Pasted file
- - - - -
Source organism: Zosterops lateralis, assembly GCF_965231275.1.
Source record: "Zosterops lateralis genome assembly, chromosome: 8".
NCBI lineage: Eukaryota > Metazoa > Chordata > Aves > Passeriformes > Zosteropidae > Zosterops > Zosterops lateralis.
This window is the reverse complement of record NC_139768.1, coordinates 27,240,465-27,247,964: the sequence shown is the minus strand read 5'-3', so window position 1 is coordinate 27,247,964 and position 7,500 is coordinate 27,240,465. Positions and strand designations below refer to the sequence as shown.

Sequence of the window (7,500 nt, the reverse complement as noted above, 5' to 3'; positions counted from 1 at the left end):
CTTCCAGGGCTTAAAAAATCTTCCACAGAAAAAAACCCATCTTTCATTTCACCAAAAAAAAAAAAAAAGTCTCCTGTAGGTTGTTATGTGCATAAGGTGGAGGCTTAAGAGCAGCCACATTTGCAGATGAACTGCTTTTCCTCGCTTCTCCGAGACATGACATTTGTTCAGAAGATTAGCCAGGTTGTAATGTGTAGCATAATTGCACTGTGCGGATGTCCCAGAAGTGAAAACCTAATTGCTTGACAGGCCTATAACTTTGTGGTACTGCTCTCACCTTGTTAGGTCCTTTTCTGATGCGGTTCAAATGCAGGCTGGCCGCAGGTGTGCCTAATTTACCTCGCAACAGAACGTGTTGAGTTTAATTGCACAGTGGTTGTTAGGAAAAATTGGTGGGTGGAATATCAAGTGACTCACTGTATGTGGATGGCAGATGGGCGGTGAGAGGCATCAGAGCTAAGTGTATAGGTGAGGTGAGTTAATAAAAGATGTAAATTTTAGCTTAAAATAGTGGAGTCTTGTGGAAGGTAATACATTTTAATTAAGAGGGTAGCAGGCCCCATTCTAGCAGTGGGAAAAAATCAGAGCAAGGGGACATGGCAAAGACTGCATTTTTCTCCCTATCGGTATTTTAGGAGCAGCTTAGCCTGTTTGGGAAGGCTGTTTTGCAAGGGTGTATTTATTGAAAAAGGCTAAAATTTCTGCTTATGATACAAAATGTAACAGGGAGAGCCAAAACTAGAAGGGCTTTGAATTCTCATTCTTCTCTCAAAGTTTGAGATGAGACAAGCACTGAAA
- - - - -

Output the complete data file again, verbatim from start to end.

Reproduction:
Source organism: Zosterops lateralis, assembly GCF_965231275.1.
Source record: "Zosterops lateralis genome assembly, chromosome: 8".
NCBI lineage: Eukaryota > Metazoa > Chordata > Aves > Passeriformes > Zosteropidae > Zosterops > Zosterops lateralis.
This window is the reverse complement of record NC_139768.1, coordinates 27,240,465-27,247,964: the sequence shown is the minus strand read 5'-3', so window position 1 is coordinate 27,247,964 and position 7,500 is coordinate 27,240,465. Positions and strand designations below refer to the sequence as shown.

Sequence of the window (7,500 nt, the reverse complement as noted above, 5' to 3'; positions counted from 1 at the left end):
CTTCCAGGGCTTAAAAAATCTTCCACAGAAAAAAACCCATCTTTCATTTCACCAAAAAAAAAAAAAAAGTCTCCTGTAGGTTGTTATGTGCATAAGGTGGAGGCTTAAGAGCAGCCACATTTGCAGATGAACTGCTTTTCCTCGCTTCTCCGAGACATGACATTTGTTCAGAAGATTAGCCAGGTTGTAATGTGTAGCATAATTGCACTGTGCGGATGTCCCAGAAGTGAAAACCTAATTGCTTGACAGGCCTATAACTTTGTGGTACTGCTCTCACCTTGTTAGGTCCTTTTCTGATGCGGTTCAAATGCAGGCTGGCCGCAGGTGTGCCTAATTTACCTCGCAACAGAACGTGTTGAGTTTAATTGCACAGTGGTTGTTAGGAAAAATTGGTGGGTGGAATATCAAGTGACTCACTGTATGTGGATGGCAGATGGGCGGTGAGAGGCATCAGAGCTAAGTGTATAGGTGAGGTGAGTTAATAAAAGATGTAAATTTTAGCTTAAAATAGTGGAGTCTTGTGGAAGGTAATACATTTTAATTAAGAGGGTAGCAGGCCCCATTCTAGCAGTGGGAAAAAATCAGAGCAAGGGGACATGGCAAAGACTGCATTTTTCTCCCTATCGGTATTTTAGGAGCAGCTTAGCCTGTTTGGGAAGGCTGTTTTGCAAGGGTGTATTTATTGAAAAAGGCTAAAATTTCTGCTTATGATACAAAATGTAACAGGGAGAGCCAAAACTAGAAGGGCTTTGAATTCTCATTCTTCTCTCAAAGTTTGAGATGAGACAAGCACTGAAA